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Wednesday, January 9
Updated: January 11, 4:03 PM ET
 
Boomer back in Bronx with two-year deal

Associated Press

NEW YORK -- David Wells decided what was in his heart was worth more than his handshake.

Looking slimmer and wearing his old No. 33, Wells seemed right at home Thursday at Yankee Stadium.

Bellinger designated for assignment
The Yankees designated infielder-outfielder Clay Bellinger for assignment Thursday to make room for David Wells on the 40-man roster.

Bellinger, 33, hit .160 with five home runs and 12 RBI in 51 games last season.

The Yankees have 10 days to trade Bellinger, release him or send him outright to the minors.

Bellinger has played all three of his major league seasons with the Yankees, hitting .194 with 12 homers and 35 RBI in 181 games.
-- Associated Press

Back at the ballpark where he once was popular, productive and even perfect, Boomer was on hand as the New York Yankees formally announced his signing to a $7 million, two-year contract.

"The city knows, the organization knows, this is where I belong," said Wells, who helped pitch the Yankees to the 1998 World Series championship. "I've got the mentality for New York, and New York has it for me."

Yankees owner George Steinbrenner, who personally lured the 38-year-old left-hander from the Arizona Diamondbacks' clutches, agreed.

"David Wells is a winner and he belongs in pinstripes," Steinbrenner said in a statement. "People may say we're going out on a limb, but we'll see. We're betting on the Boomer."

Diamondbacks owner Jerry Colangelo, who had a handshake agreement with Wells three weeks ago, called the pitcher's explanation for backing out "wishy-washy."

Hoping to add another ace to the team that beat the Yankees in last year's World Series, Arizona general manager Joe Garagiola Jr., manager Bob Brenly and Colangelo met with Wells on Dec. 20.

When the evening ended, Wells shook hands with Colangelo and the owner believed they had a one-year deal for $1 million. But at a lunch with Steinbrenner four days later, there was a twist.

After wishing him well in Arizona, Steinbrenner suddenly asked Wells a series of questions and then said, "I want to bring you back. I want you to retire as a Yankee."

Wells, who said "my heart lied in New York" while he played elsewhere, jumped at the opportunity.

A few days later, Colangelo was upset to discover Wells was rejoining the Yankees. Colangelo, who also owns the Phoenix Suns, said it was the first time anyone had ever broken a handshake agreement with him.

"I can understand that. I feel bad, but he's got to look at it as a business thing," Wells said.

"At the end of the day, I shook his hand and said thank you very much. There was never any obligation. I never signed anything," he said. "If they'd thrown a contract at me, I would've. I had all the intentions of it, but things happen."

Upon hearing Wells' explanation, Colangelo countered: "That's kind of wishy-washy, but that's OK. He's got to live with it, not me."

Wells had met with Steinbrenner in mid-December. But Wells got no indication the Yankees were interested, leaving him to think his next appearance in pinstripes would be at Old-Timers Day.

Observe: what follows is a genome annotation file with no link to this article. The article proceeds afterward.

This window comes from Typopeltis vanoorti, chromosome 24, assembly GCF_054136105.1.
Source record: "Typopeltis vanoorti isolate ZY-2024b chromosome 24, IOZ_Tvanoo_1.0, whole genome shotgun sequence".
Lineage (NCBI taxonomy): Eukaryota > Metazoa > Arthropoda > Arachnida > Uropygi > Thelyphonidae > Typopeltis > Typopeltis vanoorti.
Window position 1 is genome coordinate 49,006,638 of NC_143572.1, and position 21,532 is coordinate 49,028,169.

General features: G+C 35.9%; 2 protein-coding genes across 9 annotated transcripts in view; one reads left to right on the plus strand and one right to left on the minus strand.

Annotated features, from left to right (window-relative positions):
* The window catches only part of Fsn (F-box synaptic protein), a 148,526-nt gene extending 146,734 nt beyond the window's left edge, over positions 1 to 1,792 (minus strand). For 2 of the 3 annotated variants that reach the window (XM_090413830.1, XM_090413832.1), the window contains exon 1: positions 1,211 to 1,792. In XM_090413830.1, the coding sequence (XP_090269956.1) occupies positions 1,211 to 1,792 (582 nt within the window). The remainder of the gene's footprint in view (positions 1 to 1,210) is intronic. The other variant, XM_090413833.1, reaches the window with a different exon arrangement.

"Was he on the radar screen high? No," Yankees general manager Brian Cashman said.

Wells was 5-7 with a 4.47 ERA in 16 starts for the Chicago White Sox last year, missing the second half of the season because of back surgery.

Having lost 25 pounds -- he described himself as "a slim 250," -- Wells pronounced himself ready to pitch.

Wells joins a rotation that includes Roger Clemens, Mike Mussina, Andy Pettitte and Sterling Hitchcock, meaning the Yankees could trade Orlando Hernandez.

"I'm sure I'm going to be one of the five," Wells said.

Wells had no trouble getting back his favorite number. Infielder Alfonso Soriano gave it up voluntarily -- often, it takes a Rolex watch or two to coax a player into trading jerseys.

"It looks better on me," Wells said. "I have a wider back."

Wells played for the Yankees in 1997 and 1998, pitching a perfect game and also going a combined 5-0 in the postseason. He was traded to Toronto the following spring training in a package for Clemens, and sent to the White Sox before last season.

Clemens and the Yankees won the World Series championships in 1999 and 2000, while Wells was stuck watching at his ranch in Michigan with former big leaguer Kirk Gibson.

"I was going around town, looking for a Little League playoff game. I was looking for a big game to pitch," he said.

While he was successful, Wells' loud personality and even louder heavy-metal music annoyed some teammates. It took a while for manager Joe Torre to warm to Wells.

Wells said he recently spoke to Torre, who is in Hawaii, and that the manager assured him there were no lingering problems.

"David has certainly shown that he can win in New York," Torre said in a statement. "If he's healthy, he will be a big plus for us."

Wells got a $1 million signing bonus, with salaries of $2 million for 2002 and $3 million for 2003. There's a club option for $6 million in 2004, with a $1 million buyout.

The contract includes $4 million in performance bonuses for each of the 2002 and 2003 seasons that he can reach by making 30 starts each season.



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 Back to the Well
David Wells is excited about the opportunity to return to the Yankees.
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 The right mentality
David Wells is back where he belongs, in pinstripes.
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